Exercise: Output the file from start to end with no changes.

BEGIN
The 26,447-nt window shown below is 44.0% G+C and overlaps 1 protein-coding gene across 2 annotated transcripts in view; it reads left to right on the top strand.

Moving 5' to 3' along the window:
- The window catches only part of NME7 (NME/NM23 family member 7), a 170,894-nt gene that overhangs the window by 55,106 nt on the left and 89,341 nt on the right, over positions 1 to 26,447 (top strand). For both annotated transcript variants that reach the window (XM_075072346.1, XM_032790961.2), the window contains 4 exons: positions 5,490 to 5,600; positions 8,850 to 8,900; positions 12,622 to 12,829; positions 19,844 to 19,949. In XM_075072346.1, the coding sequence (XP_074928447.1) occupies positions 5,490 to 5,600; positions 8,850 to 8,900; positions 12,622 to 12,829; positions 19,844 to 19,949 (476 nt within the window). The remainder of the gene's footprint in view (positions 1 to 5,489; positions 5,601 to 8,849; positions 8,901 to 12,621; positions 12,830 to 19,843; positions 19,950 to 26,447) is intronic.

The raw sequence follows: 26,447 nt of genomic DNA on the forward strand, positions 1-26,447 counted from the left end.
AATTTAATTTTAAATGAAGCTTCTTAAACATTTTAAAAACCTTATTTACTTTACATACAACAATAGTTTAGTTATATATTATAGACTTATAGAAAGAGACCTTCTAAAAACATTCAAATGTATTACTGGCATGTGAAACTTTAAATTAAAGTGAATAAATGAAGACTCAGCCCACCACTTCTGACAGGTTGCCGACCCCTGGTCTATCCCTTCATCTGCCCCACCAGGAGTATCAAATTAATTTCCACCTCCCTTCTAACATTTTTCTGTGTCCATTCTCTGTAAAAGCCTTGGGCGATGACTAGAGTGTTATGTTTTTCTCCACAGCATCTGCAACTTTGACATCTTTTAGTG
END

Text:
The 26,447-nt window shown below is 44.0% G+C and overlaps 1 protein-coding gene across 2 annotated transcripts in view; it reads left to right on the top strand.

Moving 5' to 3' along the window:
- The window catches only part of NME7 (NME/NM23 family member 7), a 170,894-nt gene that overhangs the window by 55,106 nt on the left and 89,341 nt on the right, over positions 1 to 26,447 (top strand). For both annotated transcript variants that reach the window (XM_075072346.1, XM_032790961.2), the window contains 4 exons: positions 5,490 to 5,600; positions 8,850 to 8,900; positions 12,622 to 12,829; positions 19,844 to 19,949. In XM_075072346.1, the coding sequence (XP_074928447.1) occupies positions 5,490 to 5,600; positions 8,850 to 8,900; positions 12,622 to 12,829; positions 19,844 to 19,949 (476 nt within the window). The remainder of the gene's footprint in view (positions 1 to 5,489; positions 5,601 to 8,849; positions 8,901 to 12,621; positions 12,830 to 19,843; positions 19,950 to 26,447) is intronic.

The raw sequence follows: 26,447 nt of genomic DNA on the forward strand, positions 1-26,447 counted from the left end.
AATTTAATTTTAAATGAAGCTTCTTAAACATTTTAAAAACCTTATTTACTTTACATACAACAATAGTTTAGTTATATATTATAGACTTATAGAAAGAGACCTTCTAAAAACATTCAAATGTATTACTGGCATGTGAAACTTTAAATTAAAGTGAATAAATGAAGACTCAGCCCACCACTTCTGACAGGTTGCCGACCCCTGGTCTATCCCTTCATCTGCCCCACCAGGAGTATCAAATTAATTTCCACCTCCCTTCTAACATTTTTCTGTGTCCATTCTCTGTAAAAGCCTTGGGCGATGACTAGAGTGTTATGTTTTTCTCCACAGCATCTGCAACTTTGACATCTTTTAGTG